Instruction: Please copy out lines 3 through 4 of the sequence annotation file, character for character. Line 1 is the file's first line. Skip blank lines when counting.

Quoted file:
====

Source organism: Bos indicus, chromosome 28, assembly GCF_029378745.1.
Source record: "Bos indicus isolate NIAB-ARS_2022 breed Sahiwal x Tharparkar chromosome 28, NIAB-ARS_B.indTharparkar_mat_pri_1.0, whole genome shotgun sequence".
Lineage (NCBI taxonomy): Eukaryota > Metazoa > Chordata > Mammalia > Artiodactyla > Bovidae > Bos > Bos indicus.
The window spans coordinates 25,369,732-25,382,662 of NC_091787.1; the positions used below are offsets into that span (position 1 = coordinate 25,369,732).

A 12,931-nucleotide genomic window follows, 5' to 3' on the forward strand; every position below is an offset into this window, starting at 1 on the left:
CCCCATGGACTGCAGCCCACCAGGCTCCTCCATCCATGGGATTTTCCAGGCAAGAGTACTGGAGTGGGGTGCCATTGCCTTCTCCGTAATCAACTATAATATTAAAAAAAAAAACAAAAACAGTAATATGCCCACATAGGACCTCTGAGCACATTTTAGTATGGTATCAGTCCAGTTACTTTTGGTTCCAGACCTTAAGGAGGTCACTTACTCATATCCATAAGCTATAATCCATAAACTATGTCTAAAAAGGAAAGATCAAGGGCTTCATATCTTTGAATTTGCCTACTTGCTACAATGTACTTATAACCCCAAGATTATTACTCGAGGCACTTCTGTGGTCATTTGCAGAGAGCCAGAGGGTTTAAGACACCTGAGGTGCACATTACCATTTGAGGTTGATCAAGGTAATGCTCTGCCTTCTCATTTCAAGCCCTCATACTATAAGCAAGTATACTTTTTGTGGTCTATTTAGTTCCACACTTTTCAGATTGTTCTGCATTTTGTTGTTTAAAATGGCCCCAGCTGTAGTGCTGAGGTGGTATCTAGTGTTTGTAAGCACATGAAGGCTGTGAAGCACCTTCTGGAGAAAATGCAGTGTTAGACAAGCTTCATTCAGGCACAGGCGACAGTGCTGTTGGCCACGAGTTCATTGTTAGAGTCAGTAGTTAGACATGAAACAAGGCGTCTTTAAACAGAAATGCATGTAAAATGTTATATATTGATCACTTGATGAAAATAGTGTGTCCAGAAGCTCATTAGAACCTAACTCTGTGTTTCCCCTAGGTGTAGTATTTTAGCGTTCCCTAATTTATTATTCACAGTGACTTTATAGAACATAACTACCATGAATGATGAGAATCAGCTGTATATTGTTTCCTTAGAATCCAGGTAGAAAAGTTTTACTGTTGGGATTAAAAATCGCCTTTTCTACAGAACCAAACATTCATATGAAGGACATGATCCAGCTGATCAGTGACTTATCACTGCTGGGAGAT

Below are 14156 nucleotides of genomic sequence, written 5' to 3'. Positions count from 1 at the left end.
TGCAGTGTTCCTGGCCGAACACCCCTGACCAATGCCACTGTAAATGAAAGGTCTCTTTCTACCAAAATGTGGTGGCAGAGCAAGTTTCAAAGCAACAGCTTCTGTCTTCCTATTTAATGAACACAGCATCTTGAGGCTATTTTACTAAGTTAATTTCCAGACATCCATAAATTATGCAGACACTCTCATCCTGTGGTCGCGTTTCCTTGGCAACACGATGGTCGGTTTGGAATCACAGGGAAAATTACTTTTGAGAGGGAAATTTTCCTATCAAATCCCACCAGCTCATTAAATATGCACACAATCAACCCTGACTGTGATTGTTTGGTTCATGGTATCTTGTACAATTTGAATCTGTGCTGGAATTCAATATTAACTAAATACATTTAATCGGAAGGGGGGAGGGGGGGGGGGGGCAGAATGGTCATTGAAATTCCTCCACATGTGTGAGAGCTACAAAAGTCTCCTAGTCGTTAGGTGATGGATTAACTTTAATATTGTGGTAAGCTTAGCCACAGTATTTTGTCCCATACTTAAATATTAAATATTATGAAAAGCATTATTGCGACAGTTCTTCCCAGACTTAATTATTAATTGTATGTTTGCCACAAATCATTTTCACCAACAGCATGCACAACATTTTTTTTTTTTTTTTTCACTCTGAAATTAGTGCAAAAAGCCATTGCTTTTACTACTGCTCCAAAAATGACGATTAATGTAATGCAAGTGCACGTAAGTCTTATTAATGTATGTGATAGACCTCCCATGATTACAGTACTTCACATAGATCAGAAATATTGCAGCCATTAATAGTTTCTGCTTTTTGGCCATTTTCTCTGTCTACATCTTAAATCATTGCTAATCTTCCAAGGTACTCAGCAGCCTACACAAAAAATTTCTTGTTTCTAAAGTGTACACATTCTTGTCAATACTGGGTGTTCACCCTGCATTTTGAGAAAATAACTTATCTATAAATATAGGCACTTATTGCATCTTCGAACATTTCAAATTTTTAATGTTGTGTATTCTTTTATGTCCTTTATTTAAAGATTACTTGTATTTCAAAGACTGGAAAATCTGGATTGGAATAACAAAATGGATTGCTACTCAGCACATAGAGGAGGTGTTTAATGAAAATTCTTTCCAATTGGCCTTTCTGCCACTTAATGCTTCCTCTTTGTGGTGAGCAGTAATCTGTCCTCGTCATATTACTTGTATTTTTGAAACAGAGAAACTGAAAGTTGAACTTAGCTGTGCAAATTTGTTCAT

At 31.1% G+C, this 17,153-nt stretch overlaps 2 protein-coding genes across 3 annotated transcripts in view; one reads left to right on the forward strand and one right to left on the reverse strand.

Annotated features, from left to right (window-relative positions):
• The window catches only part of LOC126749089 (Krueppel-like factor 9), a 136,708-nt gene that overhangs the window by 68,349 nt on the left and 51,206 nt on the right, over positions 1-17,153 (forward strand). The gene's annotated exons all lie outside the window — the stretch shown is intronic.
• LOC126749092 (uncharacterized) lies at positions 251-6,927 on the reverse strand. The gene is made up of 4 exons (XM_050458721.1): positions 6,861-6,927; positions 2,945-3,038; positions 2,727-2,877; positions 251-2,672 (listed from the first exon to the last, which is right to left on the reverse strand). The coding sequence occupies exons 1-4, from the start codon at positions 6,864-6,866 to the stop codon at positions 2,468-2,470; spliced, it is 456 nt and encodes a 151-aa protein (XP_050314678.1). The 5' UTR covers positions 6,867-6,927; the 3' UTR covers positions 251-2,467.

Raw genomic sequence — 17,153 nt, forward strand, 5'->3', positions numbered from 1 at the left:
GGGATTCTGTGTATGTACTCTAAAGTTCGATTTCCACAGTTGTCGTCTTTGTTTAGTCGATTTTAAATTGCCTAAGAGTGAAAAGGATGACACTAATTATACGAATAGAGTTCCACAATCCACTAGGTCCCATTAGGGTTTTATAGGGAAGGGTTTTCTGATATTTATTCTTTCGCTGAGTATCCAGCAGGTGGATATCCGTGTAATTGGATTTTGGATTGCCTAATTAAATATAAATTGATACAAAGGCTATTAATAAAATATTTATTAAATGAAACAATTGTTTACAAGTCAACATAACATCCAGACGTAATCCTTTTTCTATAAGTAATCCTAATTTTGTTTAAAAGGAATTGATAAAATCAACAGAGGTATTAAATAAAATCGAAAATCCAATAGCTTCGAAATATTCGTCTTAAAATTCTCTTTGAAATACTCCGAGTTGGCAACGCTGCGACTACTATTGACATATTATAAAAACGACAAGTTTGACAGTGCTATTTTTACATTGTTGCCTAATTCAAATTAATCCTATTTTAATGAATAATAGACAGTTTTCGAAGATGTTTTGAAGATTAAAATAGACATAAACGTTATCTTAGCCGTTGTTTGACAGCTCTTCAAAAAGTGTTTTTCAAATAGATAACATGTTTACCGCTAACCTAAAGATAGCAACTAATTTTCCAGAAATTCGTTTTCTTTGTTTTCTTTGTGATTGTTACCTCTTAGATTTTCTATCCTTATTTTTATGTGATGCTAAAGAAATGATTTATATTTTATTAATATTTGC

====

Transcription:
Lineage (NCBI taxonomy): Eukaryota > Metazoa > Chordata > Mammalia > Artiodactyla > Bovidae > Bos > Bos indicus.
The window spans coordinates 25,369,732-25,382,662 of NC_091787.1; the positions used below are offsets into that span (position 1 = coordinate 25,369,732).